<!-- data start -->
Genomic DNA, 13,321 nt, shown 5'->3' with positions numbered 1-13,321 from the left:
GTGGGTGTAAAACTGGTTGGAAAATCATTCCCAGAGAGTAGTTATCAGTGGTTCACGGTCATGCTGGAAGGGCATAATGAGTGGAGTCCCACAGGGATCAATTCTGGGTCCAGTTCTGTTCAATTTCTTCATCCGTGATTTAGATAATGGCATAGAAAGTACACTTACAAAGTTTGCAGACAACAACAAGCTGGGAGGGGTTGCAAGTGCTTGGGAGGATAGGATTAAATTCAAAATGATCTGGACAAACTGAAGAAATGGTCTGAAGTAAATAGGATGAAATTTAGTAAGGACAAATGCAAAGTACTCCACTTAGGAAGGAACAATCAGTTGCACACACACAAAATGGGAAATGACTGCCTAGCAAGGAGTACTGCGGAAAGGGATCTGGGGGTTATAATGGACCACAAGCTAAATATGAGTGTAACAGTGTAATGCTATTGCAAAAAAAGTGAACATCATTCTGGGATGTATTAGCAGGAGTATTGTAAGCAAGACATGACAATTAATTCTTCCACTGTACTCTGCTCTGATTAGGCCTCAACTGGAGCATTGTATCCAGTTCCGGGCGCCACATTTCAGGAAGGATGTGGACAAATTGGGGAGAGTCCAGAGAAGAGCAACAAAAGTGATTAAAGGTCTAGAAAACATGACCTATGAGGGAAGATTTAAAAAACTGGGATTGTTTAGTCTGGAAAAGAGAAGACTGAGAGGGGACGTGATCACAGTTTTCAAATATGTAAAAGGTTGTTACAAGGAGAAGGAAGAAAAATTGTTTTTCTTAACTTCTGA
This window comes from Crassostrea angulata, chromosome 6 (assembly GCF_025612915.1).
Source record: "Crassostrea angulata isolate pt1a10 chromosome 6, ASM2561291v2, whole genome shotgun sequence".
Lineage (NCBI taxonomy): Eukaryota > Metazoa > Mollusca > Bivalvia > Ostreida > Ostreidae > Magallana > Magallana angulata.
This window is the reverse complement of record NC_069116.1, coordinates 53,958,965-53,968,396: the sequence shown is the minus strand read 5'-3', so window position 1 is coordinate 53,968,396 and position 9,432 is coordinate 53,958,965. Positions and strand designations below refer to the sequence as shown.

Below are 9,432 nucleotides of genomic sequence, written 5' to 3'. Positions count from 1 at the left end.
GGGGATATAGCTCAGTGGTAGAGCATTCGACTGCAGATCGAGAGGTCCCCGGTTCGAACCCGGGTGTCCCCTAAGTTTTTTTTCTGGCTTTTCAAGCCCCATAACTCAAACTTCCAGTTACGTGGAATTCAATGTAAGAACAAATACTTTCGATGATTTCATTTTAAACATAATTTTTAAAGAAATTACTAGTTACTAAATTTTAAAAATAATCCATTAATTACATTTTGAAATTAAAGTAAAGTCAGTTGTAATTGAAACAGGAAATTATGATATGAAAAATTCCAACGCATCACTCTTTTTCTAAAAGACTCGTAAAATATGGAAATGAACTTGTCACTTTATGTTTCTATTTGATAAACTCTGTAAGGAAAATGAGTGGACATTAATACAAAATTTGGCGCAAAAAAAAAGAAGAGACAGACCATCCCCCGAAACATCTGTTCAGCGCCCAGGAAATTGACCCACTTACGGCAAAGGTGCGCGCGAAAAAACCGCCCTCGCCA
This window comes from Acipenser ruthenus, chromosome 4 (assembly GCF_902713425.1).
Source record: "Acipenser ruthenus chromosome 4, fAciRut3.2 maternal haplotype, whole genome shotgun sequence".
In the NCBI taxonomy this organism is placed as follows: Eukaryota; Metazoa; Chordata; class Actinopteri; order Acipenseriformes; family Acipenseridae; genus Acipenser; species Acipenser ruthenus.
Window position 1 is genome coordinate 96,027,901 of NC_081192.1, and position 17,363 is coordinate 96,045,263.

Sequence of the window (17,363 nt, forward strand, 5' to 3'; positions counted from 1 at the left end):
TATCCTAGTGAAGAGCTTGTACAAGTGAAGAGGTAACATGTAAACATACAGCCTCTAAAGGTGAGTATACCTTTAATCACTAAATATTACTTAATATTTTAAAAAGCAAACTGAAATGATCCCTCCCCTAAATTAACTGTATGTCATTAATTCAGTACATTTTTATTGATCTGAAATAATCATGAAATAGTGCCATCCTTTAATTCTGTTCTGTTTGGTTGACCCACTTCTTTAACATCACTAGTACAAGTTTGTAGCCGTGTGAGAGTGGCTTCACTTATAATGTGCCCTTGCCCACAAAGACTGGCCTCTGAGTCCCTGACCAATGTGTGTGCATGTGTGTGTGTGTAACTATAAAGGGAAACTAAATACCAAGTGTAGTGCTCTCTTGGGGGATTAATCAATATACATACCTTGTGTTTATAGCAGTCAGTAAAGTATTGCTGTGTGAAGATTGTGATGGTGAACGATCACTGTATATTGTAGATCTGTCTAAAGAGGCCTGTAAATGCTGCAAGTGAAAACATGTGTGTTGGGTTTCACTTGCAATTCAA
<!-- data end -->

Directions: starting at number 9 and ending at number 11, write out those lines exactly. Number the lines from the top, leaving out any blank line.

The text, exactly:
This window comes from Acipenser ruthenus, chromosome 4 (assembly GCF_902713425.1).
Source record: "Acipenser ruthenus chromosome 4, fAciRut3.2 maternal haplotype, whole genome shotgun sequence".
In the NCBI taxonomy this organism is placed as follows: Eukaryota; Metazoa; Chordata; class Actinopteri; order Acipenseriformes; family Acipenseridae; genus Acipenser; species Acipenser ruthenus.